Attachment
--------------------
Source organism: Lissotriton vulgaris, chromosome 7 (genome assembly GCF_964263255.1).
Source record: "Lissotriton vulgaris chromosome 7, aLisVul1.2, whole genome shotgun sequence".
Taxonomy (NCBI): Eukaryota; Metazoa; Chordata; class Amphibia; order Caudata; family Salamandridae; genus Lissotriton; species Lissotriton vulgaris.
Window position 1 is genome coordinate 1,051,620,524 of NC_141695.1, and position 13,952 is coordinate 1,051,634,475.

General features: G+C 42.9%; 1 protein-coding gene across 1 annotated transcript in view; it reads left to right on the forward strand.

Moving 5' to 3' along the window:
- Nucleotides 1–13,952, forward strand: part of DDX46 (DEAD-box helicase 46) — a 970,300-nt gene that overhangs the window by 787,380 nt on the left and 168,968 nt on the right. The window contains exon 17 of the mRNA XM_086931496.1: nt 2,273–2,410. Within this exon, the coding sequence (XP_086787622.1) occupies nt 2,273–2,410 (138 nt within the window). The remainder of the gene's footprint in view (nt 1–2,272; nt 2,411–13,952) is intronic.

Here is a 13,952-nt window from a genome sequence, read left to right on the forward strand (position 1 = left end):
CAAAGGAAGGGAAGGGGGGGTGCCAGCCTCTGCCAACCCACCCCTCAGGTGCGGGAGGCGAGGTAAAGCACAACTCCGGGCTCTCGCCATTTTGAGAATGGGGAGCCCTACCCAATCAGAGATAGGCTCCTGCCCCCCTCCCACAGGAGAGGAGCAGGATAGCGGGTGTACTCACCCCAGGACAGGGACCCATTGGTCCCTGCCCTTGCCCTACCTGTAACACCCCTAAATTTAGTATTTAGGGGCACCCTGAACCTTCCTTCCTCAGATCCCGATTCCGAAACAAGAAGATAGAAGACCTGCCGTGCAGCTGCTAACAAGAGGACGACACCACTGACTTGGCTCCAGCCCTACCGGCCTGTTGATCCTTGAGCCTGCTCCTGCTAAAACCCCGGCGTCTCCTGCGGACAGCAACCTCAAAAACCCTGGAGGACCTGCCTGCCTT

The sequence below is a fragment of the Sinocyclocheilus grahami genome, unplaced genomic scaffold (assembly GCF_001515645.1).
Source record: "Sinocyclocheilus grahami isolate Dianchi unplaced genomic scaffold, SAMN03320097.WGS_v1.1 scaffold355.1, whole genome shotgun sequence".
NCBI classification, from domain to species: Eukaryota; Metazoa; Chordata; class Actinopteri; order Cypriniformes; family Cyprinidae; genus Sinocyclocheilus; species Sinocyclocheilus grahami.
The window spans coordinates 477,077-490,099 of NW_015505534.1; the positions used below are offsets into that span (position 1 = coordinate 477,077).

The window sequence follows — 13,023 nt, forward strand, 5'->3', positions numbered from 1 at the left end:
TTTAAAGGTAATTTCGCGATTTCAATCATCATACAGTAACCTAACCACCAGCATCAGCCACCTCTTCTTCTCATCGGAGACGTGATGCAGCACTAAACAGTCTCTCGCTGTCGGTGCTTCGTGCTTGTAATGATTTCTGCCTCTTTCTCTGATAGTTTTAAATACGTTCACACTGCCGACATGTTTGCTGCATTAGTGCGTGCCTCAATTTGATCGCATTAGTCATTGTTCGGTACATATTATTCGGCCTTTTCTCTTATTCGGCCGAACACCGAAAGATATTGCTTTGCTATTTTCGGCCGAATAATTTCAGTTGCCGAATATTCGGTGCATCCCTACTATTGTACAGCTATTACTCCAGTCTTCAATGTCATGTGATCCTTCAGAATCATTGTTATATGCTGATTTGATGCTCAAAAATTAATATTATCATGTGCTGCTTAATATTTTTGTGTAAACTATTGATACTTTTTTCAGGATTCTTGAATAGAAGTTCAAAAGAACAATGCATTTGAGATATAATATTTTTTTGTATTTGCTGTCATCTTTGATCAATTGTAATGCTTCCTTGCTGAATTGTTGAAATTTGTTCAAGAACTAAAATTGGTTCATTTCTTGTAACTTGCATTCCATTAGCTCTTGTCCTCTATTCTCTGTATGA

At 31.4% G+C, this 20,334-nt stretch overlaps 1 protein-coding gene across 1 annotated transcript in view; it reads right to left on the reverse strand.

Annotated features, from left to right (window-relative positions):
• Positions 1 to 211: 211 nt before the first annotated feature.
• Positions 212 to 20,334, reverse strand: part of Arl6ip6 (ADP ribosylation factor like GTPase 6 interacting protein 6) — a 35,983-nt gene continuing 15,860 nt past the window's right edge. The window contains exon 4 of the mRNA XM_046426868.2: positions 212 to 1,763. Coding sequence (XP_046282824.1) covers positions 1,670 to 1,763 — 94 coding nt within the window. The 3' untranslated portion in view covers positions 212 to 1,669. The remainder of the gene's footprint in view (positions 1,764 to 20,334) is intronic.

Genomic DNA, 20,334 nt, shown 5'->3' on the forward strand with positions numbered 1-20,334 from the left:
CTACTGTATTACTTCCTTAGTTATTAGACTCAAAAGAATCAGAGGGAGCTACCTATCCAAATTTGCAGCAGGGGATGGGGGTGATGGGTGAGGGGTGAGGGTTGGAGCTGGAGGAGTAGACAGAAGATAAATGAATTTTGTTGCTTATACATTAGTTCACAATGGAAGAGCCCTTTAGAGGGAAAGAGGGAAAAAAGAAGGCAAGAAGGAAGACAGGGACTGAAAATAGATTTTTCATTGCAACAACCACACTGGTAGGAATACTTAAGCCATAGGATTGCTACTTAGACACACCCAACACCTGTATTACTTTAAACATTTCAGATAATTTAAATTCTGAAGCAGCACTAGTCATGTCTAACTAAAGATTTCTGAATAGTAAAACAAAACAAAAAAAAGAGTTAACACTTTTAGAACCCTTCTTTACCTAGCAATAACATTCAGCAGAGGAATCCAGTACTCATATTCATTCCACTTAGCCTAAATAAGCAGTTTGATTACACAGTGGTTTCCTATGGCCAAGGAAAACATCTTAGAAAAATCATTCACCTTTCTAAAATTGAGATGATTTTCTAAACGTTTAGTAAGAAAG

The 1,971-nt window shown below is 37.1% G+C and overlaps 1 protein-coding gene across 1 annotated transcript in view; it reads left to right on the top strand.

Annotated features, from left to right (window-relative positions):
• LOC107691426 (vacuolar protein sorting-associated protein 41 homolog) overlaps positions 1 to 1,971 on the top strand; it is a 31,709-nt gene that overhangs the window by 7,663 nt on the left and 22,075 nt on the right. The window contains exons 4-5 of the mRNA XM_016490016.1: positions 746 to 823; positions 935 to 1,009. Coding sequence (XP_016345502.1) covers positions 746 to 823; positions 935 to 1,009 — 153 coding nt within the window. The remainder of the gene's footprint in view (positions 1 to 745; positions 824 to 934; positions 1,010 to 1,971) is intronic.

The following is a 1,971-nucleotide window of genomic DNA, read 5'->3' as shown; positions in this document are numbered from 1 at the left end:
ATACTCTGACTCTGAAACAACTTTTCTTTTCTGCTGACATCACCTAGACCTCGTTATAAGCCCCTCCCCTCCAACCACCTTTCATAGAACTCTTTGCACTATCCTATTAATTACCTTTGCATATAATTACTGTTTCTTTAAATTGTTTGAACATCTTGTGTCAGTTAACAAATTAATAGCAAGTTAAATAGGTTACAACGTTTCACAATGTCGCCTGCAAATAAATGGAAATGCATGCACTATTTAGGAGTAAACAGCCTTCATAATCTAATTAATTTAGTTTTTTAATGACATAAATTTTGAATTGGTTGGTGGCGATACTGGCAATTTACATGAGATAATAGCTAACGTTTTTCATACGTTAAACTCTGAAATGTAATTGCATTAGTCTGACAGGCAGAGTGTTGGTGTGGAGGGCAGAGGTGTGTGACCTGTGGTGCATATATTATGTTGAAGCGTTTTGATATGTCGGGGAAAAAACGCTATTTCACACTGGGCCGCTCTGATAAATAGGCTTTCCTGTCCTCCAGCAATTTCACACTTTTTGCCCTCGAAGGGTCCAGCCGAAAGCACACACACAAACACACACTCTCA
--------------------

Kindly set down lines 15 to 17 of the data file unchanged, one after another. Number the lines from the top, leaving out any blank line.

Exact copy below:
TTTAAAGGTAATTTCGCGATTTCAATCATCATACAGTAACCTAACCACCAGCATCAGCCACCTCTTCTTCTCATCGGAGACGTGATGCAGCACTAAACAGTCTCTCGCTGTCGGTGCTTCGTGCTTGTAATGATTTCTGCCTCTTTCTCTGATAGTTTTAAATACGTTCACACTGCCGACATGTTTGCTGCATTAGTGCGTGCCTCAATTTGATCGCATTAGTCATTGTTCGGTACATATTATTCGGCCTTTTCTCTTATTCGGCCGAACACCGAAAGATATTGCTTTGCTATTTTCGGCCGAATAATTTCAGTTGCCGAATATTCGGTGCATCCCTACTATTGTACAGCTATTACTCCAGTCTTCAATGTCATGTGATCCTTCAGAATCATTGTTATATGCTGATTTGATGCTCAAAAATTAATATTATCATGTGCTGCTTAATATTTTTGTGTAAACTATTGATACTTTTTTCAGGATTCTTGAATAGAAGTTCAAAAGAACAATGCATTTGAGATATAATATTTTTTTGTATTTGCTGTCATCTTTGATCAATTGTAATGCTTCCTTGCTGAATTGTTGAAATTTGTTCAAGAACTAAAATTGGTTCATTTCTTGTAACTTGCATTCCATTAGCTCTTGTCCTCTATTCTCTGTATGA

At 31.4% G+C, this 20,334-nt stretch overlaps 1 protein-coding gene across 1 annotated transcript in view; it reads right to left on the reverse strand.

Annotated features, from left to right (window-relative positions):